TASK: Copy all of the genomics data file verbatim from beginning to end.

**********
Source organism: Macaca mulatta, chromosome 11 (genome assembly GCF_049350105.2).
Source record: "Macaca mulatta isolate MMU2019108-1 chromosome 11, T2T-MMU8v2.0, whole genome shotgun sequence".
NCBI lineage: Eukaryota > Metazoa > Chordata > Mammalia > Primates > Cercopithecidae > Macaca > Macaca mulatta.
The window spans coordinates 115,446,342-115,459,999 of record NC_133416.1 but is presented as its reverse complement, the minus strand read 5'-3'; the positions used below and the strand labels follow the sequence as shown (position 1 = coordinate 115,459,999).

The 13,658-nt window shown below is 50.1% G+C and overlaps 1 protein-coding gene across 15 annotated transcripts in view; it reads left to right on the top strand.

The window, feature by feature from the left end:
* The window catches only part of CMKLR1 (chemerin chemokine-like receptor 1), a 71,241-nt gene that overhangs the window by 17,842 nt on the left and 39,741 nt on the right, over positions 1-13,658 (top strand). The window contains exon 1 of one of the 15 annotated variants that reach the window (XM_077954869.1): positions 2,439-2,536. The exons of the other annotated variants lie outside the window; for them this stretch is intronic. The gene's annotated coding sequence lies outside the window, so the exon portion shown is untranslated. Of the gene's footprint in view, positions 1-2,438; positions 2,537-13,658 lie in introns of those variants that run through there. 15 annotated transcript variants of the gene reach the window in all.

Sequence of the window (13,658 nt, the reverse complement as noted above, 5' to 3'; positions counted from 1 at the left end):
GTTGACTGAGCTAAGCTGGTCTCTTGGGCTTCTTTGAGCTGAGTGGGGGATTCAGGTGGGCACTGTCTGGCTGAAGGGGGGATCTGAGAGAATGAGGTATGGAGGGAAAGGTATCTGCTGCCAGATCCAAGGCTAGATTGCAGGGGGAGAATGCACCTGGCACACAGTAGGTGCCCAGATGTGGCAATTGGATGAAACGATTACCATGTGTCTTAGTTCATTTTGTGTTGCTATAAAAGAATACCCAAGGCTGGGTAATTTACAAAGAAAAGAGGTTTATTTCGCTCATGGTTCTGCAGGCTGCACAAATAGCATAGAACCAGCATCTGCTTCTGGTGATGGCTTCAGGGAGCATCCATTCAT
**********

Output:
Source organism: Macaca mulatta, chromosome 11 (genome assembly GCF_049350105.2).
Source record: "Macaca mulatta isolate MMU2019108-1 chromosome 11, T2T-MMU8v2.0, whole genome shotgun sequence".
NCBI lineage: Eukaryota > Metazoa > Chordata > Mammalia > Primates > Cercopithecidae > Macaca > Macaca mulatta.
The window spans coordinates 115,446,342-115,459,999 of record NC_133416.1 but is presented as its reverse complement, the minus strand read 5'-3'; the positions used below and the strand labels follow the sequence as shown (position 1 = coordinate 115,459,999).

The 13,658-nt window shown below is 50.1% G+C and overlaps 1 protein-coding gene across 15 annotated transcripts in view; it reads left to right on the top strand.

The window, feature by feature from the left end:
* The window catches only part of CMKLR1 (chemerin chemokine-like receptor 1), a 71,241-nt gene that overhangs the window by 17,842 nt on the left and 39,741 nt on the right, over positions 1-13,658 (top strand). The window contains exon 1 of one of the 15 annotated variants that reach the window (XM_077954869.1): positions 2,439-2,536. The exons of the other annotated variants lie outside the window; for them this stretch is intronic. The gene's annotated coding sequence lies outside the window, so the exon portion shown is untranslated. Of the gene's footprint in view, positions 1-2,438; positions 2,537-13,658 lie in introns of those variants that run through there. 15 annotated transcript variants of the gene reach the window in all.

Sequence of the window (13,658 nt, the reverse complement as noted above, 5' to 3'; positions counted from 1 at the left end):
GTTGACTGAGCTAAGCTGGTCTCTTGGGCTTCTTTGAGCTGAGTGGGGGATTCAGGTGGGCACTGTCTGGCTGAAGGGGGGATCTGAGAGAATGAGGTATGGAGGGAAAGGTATCTGCTGCCAGATCCAAGGCTAGATTGCAGGGGGAGAATGCACCTGGCACACAGTAGGTGCCCAGATGTGGCAATTGGATGAAACGATTACCATGTGTCTTAGTTCATTTTGTGTTGCTATAAAAGAATACCCAAGGCTGGGTAATTTACAAAGAAAAGAGGTTTATTTCGCTCATGGTTCTGCAGGCTGCACAAATAGCATAGAACCAGCATCTGCTTCTGGTGATGGCTTCAGGGAGCATCCATTCAT